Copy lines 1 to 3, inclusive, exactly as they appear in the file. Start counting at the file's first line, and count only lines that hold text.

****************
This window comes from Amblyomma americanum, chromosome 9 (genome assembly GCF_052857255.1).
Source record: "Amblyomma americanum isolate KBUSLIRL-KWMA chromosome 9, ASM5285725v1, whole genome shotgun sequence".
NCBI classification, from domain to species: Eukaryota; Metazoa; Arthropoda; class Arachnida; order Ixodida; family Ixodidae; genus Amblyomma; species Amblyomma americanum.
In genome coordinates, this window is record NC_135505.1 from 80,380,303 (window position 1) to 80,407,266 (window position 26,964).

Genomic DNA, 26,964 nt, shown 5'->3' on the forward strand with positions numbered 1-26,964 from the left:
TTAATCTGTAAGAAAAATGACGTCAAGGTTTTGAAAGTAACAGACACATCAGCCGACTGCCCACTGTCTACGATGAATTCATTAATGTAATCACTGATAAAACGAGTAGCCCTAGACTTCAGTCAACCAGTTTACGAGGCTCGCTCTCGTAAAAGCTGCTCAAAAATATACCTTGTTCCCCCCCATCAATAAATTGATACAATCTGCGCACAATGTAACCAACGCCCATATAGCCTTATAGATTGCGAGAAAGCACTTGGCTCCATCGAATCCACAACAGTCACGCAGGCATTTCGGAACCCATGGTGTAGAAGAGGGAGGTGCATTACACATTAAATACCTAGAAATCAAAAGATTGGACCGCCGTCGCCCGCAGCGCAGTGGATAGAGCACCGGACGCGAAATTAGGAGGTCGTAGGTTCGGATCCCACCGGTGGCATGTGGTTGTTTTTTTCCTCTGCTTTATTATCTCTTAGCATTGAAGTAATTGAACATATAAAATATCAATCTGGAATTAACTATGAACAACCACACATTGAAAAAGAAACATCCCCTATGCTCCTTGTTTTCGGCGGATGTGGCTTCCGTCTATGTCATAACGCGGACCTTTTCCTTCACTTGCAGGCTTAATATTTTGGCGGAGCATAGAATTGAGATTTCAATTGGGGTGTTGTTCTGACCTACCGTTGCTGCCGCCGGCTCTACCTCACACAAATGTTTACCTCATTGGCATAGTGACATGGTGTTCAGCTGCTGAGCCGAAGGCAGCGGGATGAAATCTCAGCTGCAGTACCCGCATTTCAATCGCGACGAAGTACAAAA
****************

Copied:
This window comes from Amblyomma americanum, chromosome 9 (genome assembly GCF_052857255.1).
Source record: "Amblyomma americanum isolate KBUSLIRL-KWMA chromosome 9, ASM5285725v1, whole genome shotgun sequence".
NCBI classification, from domain to species: Eukaryota; Metazoa; Arthropoda; class Arachnida; order Ixodida; family Ixodidae; genus Amblyomma; species Amblyomma americanum.